A rare strain of Listeria monocytogenes in Sweden caused one illness linked to a locally produced cheese. A sample of washed rind cheese was collected from the refrigerator of the person and tested positive for the outbreak strain. The cheese was made from pasteurized milk. Analysis of environmental samples from the dairy showed the site and equipment were contaminated by the outbreak strain.
Salmonella illness from domestic beef
A total of 826 cases of salmonellosis were reported, compared to 1,993 in 2019. Domestic cases decreased by 45 percent from 763 in 2019 to 422 in 2020. The sharp decrease in domestic cases and the record low incidence likely reflects changes in behavior related to the pandemic.
The most common serovars among domestic infections were Typhimurium, Enteritidis and monophasic Typhimurium. Another 55 serovars were identified during 2020.
An increasing number of Salmonella infections linked to domestic beef have been observed. Between 2019 and early 2021, 27 cases belonging to four different outbreaks involving the serovars Agona, Dublin, Düsseldorf, and Reading have been investigated.
Five cases with Salmonella Newport from late autumn were linked to an outbreak investigated by Norwegian authorities. The probable source of infection was iceberg lettuce.
Only two outbreaks affected more than 10 people. One was caused by monophasic Salmonella Typhimurium, in which 17 people fell ill between September and November but the source of infection was unknown. The second was caused by the same types of Salmonella Typhimurium as were found among wild birds, cats and dogs and affected 20 people including 12 children.
Long term STEC rise
In 2020, 491 E. coli cases were reported of which 396 were domestically acquired. The long-term trend for STEC infection in Sweden is rising but the figure fell from 756 in 2019.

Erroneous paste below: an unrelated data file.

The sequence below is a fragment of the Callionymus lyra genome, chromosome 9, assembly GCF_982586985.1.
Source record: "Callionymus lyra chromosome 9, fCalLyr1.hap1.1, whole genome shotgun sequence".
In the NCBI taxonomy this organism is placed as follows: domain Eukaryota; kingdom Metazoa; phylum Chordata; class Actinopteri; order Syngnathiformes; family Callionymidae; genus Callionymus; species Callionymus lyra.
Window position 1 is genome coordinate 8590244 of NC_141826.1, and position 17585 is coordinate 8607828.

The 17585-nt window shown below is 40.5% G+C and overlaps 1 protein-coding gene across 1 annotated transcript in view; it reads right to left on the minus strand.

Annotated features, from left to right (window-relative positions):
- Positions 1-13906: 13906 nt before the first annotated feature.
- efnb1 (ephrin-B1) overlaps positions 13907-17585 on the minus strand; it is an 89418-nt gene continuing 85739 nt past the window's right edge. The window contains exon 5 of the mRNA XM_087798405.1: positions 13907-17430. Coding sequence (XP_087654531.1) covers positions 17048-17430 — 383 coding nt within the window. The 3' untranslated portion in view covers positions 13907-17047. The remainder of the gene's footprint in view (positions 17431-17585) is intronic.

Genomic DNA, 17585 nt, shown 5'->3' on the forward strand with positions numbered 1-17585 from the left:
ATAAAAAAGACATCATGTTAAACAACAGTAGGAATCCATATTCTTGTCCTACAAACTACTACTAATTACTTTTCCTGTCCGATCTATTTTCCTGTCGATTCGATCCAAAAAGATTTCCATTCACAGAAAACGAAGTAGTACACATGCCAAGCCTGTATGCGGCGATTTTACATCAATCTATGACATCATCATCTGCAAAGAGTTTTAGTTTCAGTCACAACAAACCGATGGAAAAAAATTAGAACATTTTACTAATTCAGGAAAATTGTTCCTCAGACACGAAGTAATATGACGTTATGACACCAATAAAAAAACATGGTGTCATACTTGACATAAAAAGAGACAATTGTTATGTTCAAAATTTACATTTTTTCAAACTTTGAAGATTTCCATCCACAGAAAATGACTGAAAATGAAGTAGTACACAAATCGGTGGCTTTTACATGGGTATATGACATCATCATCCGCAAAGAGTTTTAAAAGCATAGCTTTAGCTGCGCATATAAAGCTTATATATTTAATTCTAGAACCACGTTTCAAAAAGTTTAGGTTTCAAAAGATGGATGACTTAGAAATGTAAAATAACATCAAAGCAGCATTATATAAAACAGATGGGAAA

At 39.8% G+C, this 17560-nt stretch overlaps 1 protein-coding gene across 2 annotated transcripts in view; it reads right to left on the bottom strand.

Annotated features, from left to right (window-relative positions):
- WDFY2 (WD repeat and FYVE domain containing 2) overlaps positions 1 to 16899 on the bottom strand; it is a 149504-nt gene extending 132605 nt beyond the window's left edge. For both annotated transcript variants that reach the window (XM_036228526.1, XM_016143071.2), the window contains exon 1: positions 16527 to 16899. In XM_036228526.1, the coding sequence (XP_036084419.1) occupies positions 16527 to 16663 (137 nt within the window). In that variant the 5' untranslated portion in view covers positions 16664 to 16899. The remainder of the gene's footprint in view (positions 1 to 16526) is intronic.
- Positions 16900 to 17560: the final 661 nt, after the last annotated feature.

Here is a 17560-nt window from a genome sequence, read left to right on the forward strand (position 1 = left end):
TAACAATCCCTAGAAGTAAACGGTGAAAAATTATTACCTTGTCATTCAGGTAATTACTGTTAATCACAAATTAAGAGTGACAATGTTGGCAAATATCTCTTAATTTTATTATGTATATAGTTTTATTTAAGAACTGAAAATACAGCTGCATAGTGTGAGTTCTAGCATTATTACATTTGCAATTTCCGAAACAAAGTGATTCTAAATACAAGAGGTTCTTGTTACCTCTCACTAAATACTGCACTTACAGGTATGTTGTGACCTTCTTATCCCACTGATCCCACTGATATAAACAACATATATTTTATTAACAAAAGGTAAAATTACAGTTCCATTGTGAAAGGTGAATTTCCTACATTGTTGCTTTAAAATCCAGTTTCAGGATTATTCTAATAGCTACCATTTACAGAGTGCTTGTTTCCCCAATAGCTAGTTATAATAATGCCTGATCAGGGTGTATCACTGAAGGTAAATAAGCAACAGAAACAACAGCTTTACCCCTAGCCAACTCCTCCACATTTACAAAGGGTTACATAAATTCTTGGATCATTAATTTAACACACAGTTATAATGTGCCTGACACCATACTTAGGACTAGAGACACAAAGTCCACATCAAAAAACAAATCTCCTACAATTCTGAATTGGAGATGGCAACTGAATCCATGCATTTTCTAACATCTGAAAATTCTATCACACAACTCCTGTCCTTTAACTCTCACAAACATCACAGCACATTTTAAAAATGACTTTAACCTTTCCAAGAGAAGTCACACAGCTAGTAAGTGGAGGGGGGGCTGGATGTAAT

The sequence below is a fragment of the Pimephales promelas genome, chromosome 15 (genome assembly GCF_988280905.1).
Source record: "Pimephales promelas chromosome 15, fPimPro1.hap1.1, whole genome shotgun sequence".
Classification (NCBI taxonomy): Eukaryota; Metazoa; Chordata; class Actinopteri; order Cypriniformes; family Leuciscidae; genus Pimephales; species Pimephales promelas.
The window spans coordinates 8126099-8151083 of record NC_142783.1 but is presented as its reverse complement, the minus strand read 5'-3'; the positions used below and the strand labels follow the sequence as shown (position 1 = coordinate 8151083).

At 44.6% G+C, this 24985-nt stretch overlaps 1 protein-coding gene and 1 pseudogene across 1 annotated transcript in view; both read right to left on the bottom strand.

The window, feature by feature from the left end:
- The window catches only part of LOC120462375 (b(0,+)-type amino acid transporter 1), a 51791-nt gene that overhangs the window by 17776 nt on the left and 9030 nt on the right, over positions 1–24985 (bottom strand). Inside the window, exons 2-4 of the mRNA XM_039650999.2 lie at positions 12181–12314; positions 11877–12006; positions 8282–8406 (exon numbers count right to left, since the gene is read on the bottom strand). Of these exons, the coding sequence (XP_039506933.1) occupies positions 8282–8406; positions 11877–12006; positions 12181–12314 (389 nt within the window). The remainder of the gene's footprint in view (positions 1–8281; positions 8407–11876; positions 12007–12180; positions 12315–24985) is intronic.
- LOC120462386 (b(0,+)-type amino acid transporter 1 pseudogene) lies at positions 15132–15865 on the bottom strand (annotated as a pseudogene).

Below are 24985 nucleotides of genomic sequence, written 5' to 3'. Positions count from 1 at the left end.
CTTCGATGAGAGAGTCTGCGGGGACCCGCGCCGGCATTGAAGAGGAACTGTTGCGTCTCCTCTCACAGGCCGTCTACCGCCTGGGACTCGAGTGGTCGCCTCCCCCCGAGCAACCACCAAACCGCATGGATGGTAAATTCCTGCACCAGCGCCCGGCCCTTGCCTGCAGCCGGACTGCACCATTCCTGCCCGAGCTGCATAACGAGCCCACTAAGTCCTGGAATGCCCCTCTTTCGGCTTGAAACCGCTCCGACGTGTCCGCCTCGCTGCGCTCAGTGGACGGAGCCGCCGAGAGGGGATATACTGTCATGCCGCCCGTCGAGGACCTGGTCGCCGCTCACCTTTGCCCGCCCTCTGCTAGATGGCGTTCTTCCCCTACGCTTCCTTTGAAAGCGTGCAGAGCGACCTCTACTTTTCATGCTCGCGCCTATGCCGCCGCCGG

Shiga toxin producing-E. coli (STEC)-associated hemolytic uremic syndrome (HUS) was reported in 10 cases of which eight were domestically acquired. Six HUS cases were children younger than the age of 10.
For 56 percent of the domestically acquired STEC cases, an isolate could be serotyped. However, for the travel associated cases only 37 percent were typed. In total, 68 different serotypes were identified. The most common were O26:H11, O157:H7 and O103:H2.
One national outbreak investigation was performed during 2020 with seven cases of O103:H11 but no source could be identified.
A total of 641 cases of cryptosporidiosis were reported with more than 550 infected in Sweden. This is down from more than 1,000 infections in 2019. Many cases in January were a continuation of a national increase from late 2019 where different vegetables as sources of infections were investigated.
During 2020, 220 Yersinia infections but no outbreaks were reported. This is the lowest incidence since at least 1997 and down from 393 in 2019.
Seven cases of brucellosis were reported, which is less than the average of 13 in the past 10-year period. The low number can partly be explained by a reduction in travel abroad because of the pandemic so less imported infections. For three cases, unpasteurized dairy products were the probable source of infection.
(To sign up for a free subscription to Food Safety News, click here.)